31 Dec Adhikara: The Practice of Studentship
As a yoga teacher, I offer my students the knowledge that has been passed down through my digested experience of being a student. I have been so fortunate to study and learn from passionate gurus who have offered their own rich teachings of beauty and wisdom. Through my own continuous practice of studentship, I have been able to receive these gifts and cultivate my path. There is an exchange of energy that happens in the classroom, a relationship between teachers and students with a responsibility on both sides to both meet and yield to one another to cultivate learning.
The practice of being a student is often referred to as adhikara which literally translates in sanskrit as “qualifications” and describes the skills and efforts that the yogi brings to their learning experience. As students we are investing time, money and energy to our practice and in today’s modern studio yoga classes we need to support one another to maintain a harmonious environment that allows us to grow as individuals as well as supports the expansion in the level of practice of our kula. (yoga community)
Some of the qualities of Adhikara in the yoga classroom can be summarized in the following 5 points:
1. Show up (on time!) and be respectful of the space. `
Recognize that your yoga practice begins before you enter your class. The way that you arrive to the classroom and align and place your mat sets the tone for the rest of your practice. Be respectful of students that might be leaving a previous class by giving them time to clean their mats and exit. Arrange your mat straight and tidy and be sure to keep the space clear of anything that is not necessary for practice. Be prepared with any blocks, blankets and belts that you may need. When you are finished take the time to clean your mat, roll it up and place all your props back neatly in their places. The way that you leave your yoga practice sets the tone for the rest of your day and for the practice of the yogis attending the next class.
2. Be open to receive.
Come with a beginner’s mind and be open to new ways of experiencing your practice. Our bodies are constantly changing and shifting which gives us the opportunity to rediscover ourselves on a daily basis. Open your mind to seeing things from a different perspective and be willing to try something new. Even if in the end you don’t resonate with that particular style or practice, honour the teachings that are being presented as there are many different philosophies and approaches to yoga and it all points to the same vibration that connects us all.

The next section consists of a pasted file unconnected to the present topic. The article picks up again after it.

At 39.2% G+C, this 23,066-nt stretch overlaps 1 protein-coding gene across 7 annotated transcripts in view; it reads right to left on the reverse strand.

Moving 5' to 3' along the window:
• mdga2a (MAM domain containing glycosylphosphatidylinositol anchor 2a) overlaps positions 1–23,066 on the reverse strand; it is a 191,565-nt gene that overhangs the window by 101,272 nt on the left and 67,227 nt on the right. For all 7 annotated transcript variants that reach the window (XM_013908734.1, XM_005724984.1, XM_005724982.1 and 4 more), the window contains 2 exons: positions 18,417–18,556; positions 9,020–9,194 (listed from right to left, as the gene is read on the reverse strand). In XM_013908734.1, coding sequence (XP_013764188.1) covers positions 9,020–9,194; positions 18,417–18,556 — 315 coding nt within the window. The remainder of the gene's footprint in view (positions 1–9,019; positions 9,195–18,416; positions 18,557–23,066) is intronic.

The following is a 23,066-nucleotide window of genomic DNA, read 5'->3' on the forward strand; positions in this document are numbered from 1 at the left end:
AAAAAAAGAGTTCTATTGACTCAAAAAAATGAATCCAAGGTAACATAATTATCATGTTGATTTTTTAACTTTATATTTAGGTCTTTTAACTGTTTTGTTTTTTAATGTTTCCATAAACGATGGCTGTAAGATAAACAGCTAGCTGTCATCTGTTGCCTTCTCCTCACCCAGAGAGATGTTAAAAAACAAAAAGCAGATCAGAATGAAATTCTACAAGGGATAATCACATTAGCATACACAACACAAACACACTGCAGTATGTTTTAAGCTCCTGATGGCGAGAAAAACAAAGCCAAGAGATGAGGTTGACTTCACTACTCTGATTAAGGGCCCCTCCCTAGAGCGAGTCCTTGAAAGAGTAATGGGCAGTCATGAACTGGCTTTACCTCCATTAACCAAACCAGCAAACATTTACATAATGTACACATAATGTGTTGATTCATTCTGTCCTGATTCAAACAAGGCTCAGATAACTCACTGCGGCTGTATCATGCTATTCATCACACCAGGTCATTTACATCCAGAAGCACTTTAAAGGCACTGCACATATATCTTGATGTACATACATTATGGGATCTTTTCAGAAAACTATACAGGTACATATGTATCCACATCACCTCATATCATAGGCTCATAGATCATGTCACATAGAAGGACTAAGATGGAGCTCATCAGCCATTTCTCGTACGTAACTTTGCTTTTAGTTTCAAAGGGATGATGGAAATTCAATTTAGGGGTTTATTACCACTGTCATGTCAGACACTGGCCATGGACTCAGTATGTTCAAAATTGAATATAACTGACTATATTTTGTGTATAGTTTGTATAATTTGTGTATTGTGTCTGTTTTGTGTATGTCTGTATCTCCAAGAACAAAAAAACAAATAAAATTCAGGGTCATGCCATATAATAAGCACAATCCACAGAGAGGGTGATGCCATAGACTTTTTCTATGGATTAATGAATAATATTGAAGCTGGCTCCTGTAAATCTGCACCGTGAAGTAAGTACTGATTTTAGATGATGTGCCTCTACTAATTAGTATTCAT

3. Choose the right class for you
Choose levels and styles of classes that meet your needs. If you are a beginner seek classes that will teach you the fundamentals and alignment of yoga and as you progress make sure that you are challenging yourself to continue to learn and expand beyond your normal practice. Listen to your body. Some days you may want to take a restorative yin class over your level 2 dynamic practice. By choosing a class that best suits your energy and level, the flow of the is room is kept more consistent, balancing the collective energy of the class.
4. Lead by example.
Your presence matters and affects the whole group. We learn not only from our teachers but through embodying the practices of our fellow students. By showing your beauty, courage and grace, you inspire those around you. Committed students have a responsibility to your community to be an ambassador of your studio. Pull your mat to the front row so that new students can look to you if they need clarification in an asana and be willing to participate in demonstrations of the breakdown of more challenging postures. Be kind and welcoming to new faces and take the initiative to lead by example in maintaining the organization of mats and props.
5. Be curious and ask questions
Although it may not always be appropriate to ask your questions in the middle of your vinyasa class, teachers are always here to answer questions you may have about your personal yoga challenges and experiences. We are happy to share insights and tips to help you on your yoga journey. Be curious to know more. Take interest in deepening your understanding of yoga through workshops and trainings. By immersing yourself in a learning environment there are always new layers of yourself to explore. Alternatively, seek out private classes where you can specifically get feedback and gain understanding as to your own specific needs.
Whether you are a regular student or travelling through, yoga studios are a sacred space where we can come together to support one another on the path of yoga. Through the practice of Adhikara we can work together to continue to grow to our full potential.